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Exclusive: Forager Chews On $4M To Digitize Local Food Access

Its platform digitizes and streamlines the discovery of new local food vendors, onboarding and management of those relationships.

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Forager, a startup connecting local farmers with grocery stores to source local food, raised $4 million in a funding round led by a group of backers, including Duncan Saville via ICM and Coastal Enterprises.

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The Portland, Maine-based company was founded in 2015 by David Douglas Stone to develop a platform that digitizes and streamlines the discovery of new vendors, onboarding and management of those relationships.

Joe Blunda took over as CEO in 2019, while Stone is still involved as executive chairman. Local food accounts for 3 to 5 percent of what people buy from stores, and while that number shifted during the global pandemic, it is still in the single digits, Blunda told Crunchbase News

“The original problem is building a supply chain and getting it organized, which is what we are doing,” he added. “Grocers bring the cultural perception of what will resonate with the consumer, and we bring the ability to execute that.”

Blunda intends to use the new funding to expand the company’s sales outreach and product development. Grocers want to invest time in building local supply chains, but have difficulty operating them afterward, he said.

One of the problems they face is that there are so many small vendors, and grocers are trying to layer them on top of their platforms that were made for a small number of large vendors, Blunda added.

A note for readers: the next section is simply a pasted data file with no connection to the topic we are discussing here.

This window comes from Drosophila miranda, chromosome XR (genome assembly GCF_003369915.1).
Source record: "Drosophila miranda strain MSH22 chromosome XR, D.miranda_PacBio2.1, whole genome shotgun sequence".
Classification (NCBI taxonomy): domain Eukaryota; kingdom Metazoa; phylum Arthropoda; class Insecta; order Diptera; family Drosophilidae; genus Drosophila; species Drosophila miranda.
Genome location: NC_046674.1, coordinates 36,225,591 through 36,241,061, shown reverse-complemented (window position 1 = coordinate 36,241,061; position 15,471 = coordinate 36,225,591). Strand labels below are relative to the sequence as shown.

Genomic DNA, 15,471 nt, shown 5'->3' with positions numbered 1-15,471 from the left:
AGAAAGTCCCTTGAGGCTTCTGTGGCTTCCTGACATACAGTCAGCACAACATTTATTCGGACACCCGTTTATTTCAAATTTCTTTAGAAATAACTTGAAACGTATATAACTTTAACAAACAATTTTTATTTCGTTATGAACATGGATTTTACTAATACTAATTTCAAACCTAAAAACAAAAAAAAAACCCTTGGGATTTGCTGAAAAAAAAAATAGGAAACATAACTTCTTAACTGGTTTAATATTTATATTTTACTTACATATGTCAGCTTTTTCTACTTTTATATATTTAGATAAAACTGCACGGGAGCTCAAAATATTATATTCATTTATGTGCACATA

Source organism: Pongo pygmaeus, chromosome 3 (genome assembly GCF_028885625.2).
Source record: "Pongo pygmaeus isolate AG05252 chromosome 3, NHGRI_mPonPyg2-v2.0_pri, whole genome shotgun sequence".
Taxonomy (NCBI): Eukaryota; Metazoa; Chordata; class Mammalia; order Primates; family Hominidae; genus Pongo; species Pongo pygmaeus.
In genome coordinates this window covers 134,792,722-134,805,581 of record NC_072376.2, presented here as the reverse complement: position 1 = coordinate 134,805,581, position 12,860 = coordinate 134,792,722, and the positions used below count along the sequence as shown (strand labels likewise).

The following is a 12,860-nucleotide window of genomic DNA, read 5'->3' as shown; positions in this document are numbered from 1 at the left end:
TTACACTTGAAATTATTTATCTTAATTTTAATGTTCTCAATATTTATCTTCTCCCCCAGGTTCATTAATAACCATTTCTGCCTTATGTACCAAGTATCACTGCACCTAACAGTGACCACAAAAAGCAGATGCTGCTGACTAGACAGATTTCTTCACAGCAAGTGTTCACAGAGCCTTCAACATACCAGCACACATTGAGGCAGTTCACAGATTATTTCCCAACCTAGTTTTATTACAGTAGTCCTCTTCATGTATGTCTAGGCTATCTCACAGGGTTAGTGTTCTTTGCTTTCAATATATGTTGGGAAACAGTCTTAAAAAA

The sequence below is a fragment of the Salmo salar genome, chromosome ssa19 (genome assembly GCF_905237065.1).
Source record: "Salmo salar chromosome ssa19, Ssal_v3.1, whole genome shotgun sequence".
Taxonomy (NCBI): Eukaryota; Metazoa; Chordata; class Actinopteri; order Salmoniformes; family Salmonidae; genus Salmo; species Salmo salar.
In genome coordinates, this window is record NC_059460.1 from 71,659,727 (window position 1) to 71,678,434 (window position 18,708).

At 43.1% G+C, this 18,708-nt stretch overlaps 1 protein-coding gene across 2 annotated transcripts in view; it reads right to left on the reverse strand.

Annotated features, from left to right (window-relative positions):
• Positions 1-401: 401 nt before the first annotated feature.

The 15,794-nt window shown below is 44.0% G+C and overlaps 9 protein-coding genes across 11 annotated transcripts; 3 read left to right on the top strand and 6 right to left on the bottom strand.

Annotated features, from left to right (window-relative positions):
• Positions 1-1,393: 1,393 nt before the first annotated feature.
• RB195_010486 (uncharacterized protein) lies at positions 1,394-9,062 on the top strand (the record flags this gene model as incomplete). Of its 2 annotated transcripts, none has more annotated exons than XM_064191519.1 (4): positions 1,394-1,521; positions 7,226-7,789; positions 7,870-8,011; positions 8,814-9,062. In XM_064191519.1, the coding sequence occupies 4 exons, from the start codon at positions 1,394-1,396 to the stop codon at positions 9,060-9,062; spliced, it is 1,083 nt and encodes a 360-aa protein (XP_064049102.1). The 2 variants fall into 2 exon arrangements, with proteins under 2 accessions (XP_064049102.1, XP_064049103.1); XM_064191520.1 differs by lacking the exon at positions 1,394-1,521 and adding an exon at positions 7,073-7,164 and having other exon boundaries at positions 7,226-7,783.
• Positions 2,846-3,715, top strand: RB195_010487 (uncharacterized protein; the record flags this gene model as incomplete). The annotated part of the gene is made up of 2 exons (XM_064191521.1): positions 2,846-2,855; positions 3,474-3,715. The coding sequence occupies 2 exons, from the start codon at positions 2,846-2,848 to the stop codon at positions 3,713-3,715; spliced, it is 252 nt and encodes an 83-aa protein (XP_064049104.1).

“Local food access is such a critical problem and patience is waning,” he said. “Grocers are passionate about fixing the problem, and we have some product development to do.”

The company has 10 employees and Blunda expects to add another two to five people by the end of the year. Forager operates in more than 12 states and works with more than 40 grocers and institutions, as well as 500 local suppliers.

In addition, the company has seen 4x growth since 2018, with nearly 200,000 local products sourced through its platform to date. It has also doubled both its supplier and buyer bases. Blunda expects even faster growth in the second half of 2021.

Saville, ICM’s founder and chairman, said in a written statement that local food is a “market trend that cannot be ignored and is critical to the future health of our planet.”

“I invested in Forager for two reasons, first this is a $40 billion fast growing market that is largely analogue and in desperate need for technology so it can scale and be data driven,” Saville added. “Second, the majority of people I know are interested in buying more sustainably sourced products, especially at the local level. This is an important market trend that cannot be ignored and is critical to the future health of our planet.”

Illustration: Li-Anne Dias

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Source: https://news.crunchbase.com/news/exclusive-forager-chews-on-4m-to-digitize-local-food-access/

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The Briefing: Hailo Lands $136M Series C, SupportLogic Closes $50M Series B, and more

Crunchbase News’ top picks of the news to stay current in the VC and startup world.

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Here’s what you need to know today in startup and venture news, updated by the Crunchbase News staff throughout the day to keep you in the know.

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Hailo lands $136M for AI chips